William Penn didn’t like cities and he did not want to bring the horrors of European urban life to the shores of his New World experiment. He sought to prevent the crowded conditions found in London by designing a capital city with wider streets. Five major squares dotted the cityscape, and Penn hoped that each dweller would have a family garden. He distributed land in large plots to encourage a low population density. He thought this would be the perfect combination of city and country. In 1681, he made it happen.
Penn carefully chose Philadelphia. It was situated at the junction of the Schuylkill and Delaware rivers. He hoped that the Delaware would supply the needed outlet to the Atlantic and that the Schuylkill would be the needed artery into the interior of Pennsylvania.
With Penn promoting religious toleration, people of many faiths came to Philadelphia. The Quakers too were tolerant of religious differences, but were fairly uncompromising with moral digressions. Upholding the city's moral code was taken very seriously. The code did not extend, however, to slavery, which was commonplace in Philadelphia. William Penn himself was a slaveholder.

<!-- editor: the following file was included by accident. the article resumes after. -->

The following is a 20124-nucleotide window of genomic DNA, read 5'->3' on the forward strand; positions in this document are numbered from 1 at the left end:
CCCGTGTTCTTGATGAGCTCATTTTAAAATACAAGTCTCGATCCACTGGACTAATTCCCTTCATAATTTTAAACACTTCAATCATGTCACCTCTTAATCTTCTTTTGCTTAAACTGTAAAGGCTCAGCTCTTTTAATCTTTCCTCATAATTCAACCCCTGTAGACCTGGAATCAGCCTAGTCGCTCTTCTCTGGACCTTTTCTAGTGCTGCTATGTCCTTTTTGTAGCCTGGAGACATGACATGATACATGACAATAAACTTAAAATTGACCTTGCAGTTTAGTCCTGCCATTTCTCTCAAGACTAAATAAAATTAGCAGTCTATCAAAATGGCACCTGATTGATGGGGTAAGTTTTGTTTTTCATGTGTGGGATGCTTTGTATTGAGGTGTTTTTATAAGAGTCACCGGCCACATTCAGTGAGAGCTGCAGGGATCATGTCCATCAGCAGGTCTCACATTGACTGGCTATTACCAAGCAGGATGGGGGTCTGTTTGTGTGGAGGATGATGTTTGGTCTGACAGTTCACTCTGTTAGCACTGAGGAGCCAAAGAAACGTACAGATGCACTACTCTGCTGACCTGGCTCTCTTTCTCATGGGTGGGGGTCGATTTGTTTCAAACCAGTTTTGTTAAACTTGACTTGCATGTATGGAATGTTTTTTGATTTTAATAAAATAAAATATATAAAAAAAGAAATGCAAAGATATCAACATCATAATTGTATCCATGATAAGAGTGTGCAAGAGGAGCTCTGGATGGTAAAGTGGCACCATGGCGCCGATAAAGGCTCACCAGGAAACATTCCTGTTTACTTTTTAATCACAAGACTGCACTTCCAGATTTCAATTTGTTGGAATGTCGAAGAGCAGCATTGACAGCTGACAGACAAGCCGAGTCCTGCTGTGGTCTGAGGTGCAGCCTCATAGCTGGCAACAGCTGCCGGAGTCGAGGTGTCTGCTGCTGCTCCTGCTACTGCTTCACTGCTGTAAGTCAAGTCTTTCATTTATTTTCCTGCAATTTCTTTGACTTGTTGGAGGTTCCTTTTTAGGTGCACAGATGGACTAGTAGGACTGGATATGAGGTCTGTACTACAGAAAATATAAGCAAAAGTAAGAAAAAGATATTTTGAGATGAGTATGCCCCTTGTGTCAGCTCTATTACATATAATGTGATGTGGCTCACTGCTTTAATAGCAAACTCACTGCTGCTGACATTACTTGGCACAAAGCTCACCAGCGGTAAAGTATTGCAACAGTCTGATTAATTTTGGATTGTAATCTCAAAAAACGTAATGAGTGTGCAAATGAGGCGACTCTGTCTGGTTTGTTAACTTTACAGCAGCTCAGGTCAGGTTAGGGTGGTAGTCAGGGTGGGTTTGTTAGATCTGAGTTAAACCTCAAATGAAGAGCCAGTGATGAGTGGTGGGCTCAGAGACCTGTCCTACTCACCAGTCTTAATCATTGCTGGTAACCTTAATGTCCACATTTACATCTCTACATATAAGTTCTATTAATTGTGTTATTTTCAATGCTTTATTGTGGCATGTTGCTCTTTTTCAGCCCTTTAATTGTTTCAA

William Penn spent only about four years of his life in Pennsylvania. In his absence, Philadelphia quibbled about many issues. Still, before long Philadelphia prospered as a trading center. Within twenty years, it was the third largest city, behind Boston and New York. A century later, it would emerge as the nation’s largest city, first capital, and the cradle of the Liberty Bell, Declaration of Independence, and Constitution.
Source: City of Brotherly Love—Philadelphia
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